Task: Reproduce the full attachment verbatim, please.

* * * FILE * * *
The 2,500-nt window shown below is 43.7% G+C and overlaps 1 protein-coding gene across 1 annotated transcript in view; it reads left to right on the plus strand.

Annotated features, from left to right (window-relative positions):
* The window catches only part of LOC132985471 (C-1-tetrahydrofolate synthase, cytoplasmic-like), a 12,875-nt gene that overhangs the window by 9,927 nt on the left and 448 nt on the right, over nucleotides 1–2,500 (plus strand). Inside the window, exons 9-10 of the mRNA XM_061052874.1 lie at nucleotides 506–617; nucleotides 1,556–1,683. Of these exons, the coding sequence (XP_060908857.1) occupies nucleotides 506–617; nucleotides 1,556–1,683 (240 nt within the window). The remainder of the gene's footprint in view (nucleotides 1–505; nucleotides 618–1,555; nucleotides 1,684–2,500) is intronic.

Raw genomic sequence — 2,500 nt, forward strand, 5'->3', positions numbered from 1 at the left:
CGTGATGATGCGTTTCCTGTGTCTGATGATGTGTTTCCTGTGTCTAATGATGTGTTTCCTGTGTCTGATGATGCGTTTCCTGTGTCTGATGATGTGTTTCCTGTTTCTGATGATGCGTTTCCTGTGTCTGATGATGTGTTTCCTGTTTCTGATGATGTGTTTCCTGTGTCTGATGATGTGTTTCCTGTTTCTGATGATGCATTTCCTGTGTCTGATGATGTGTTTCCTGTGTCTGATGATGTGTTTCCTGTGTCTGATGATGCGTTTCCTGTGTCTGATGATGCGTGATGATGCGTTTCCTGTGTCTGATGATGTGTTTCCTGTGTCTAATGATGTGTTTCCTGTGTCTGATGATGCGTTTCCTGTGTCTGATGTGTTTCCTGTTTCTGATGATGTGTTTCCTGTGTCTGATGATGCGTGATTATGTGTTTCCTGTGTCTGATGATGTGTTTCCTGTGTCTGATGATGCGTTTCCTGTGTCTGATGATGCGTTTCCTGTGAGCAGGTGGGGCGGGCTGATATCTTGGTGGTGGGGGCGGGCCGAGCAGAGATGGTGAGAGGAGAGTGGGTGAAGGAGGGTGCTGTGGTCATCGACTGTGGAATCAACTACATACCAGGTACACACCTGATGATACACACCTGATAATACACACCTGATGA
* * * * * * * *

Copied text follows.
The 2,500-nt window shown below is 43.7% G+C and overlaps 1 protein-coding gene across 1 annotated transcript in view; it reads left to right on the plus strand.

Annotated features, from left to right (window-relative positions):
* The window catches only part of LOC132985471 (C-1-tetrahydrofolate synthase, cytoplasmic-like), a 12,875-nt gene that overhangs the window by 9,927 nt on the left and 448 nt on the right, over nucleotides 1–2,500 (plus strand). Inside the window, exons 9-10 of the mRNA XM_061052874.1 lie at nucleotides 506–617; nucleotides 1,556–1,683. Of these exons, the coding sequence (XP_060908857.1) occupies nucleotides 506–617; nucleotides 1,556–1,683 (240 nt within the window). The remainder of the gene's footprint in view (nucleotides 1–505; nucleotides 618–1,555; nucleotides 1,684–2,500) is intronic.

Raw genomic sequence — 2,500 nt, forward strand, 5'->3', positions numbered from 1 at the left:
CGTGATGATGCGTTTCCTGTGTCTGATGATGTGTTTCCTGTGTCTAATGATGTGTTTCCTGTGTCTGATGATGCGTTTCCTGTGTCTGATGATGTGTTTCCTGTTTCTGATGATGCGTTTCCTGTGTCTGATGATGTGTTTCCTGTTTCTGATGATGTGTTTCCTGTGTCTGATGATGTGTTTCCTGTTTCTGATGATGCATTTCCTGTGTCTGATGATGTGTTTCCTGTGTCTGATGATGTGTTTCCTGTGTCTGATGATGCGTTTCCTGTGTCTGATGATGCGTGATGATGCGTTTCCTGTGTCTGATGATGTGTTTCCTGTGTCTAATGATGTGTTTCCTGTGTCTGATGATGCGTTTCCTGTGTCTGATGTGTTTCCTGTTTCTGATGATGTGTTTCCTGTGTCTGATGATGCGTGATTATGTGTTTCCTGTGTCTGATGATGTGTTTCCTGTGTCTGATGATGCGTTTCCTGTGTCTGATGATGCGTTTCCTGTGAGCAGGTGGGGCGGGCTGATATCTTGGTGGTGGGGGCGGGCCGAGCAGAGATGGTGAGAGGAGAGTGGGTGAAGGAGGGTGCTGTGGTCATCGACTGTGGAATCAACTACATACCAGGTACACACCTGATGATACACACCTGATAATACACACCTGATGA